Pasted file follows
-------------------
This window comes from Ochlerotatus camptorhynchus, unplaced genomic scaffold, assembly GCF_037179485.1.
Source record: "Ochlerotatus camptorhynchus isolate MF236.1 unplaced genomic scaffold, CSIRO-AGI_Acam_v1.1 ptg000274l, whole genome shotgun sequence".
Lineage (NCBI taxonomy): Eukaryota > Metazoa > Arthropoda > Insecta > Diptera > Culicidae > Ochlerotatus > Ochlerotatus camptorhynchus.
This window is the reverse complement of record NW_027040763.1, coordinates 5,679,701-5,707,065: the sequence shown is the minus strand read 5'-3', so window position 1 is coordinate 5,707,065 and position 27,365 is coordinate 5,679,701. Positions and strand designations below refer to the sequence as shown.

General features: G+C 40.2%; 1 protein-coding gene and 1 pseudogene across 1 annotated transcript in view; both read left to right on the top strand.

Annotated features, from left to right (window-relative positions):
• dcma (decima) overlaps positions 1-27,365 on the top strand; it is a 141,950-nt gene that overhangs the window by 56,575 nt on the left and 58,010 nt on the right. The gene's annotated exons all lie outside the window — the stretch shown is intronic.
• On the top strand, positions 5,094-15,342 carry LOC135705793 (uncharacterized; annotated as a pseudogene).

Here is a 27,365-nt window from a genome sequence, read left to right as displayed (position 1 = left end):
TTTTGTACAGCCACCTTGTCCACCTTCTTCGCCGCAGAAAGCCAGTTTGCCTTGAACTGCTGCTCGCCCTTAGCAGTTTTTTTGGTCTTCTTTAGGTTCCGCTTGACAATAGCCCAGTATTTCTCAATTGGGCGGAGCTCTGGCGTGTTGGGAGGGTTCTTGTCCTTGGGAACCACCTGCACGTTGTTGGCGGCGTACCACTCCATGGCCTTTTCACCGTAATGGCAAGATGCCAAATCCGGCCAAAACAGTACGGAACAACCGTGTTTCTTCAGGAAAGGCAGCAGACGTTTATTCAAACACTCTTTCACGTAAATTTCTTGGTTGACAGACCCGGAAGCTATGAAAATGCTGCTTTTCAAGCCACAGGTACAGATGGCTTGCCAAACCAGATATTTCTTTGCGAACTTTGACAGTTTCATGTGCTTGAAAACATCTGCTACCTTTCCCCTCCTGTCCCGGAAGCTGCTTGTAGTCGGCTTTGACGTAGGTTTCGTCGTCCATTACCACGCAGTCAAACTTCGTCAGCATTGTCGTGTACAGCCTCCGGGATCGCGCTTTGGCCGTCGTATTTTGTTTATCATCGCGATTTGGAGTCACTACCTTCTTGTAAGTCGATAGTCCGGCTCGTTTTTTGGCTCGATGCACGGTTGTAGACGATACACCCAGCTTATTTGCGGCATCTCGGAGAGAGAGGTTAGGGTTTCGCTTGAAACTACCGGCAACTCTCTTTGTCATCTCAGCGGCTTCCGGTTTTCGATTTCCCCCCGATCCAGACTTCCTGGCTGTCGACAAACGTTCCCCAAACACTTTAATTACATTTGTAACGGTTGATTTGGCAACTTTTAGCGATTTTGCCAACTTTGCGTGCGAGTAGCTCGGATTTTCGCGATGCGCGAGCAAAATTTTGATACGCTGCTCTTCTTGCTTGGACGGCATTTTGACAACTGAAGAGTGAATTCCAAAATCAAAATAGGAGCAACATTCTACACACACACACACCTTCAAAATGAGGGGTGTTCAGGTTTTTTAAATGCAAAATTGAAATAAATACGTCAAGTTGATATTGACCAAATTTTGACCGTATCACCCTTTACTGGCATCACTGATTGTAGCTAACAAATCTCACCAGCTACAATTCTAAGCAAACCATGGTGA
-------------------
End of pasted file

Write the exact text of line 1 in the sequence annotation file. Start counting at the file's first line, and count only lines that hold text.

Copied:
This window comes from Ochlerotatus camptorhynchus, unplaced genomic scaffold, assembly GCF_037179485.1.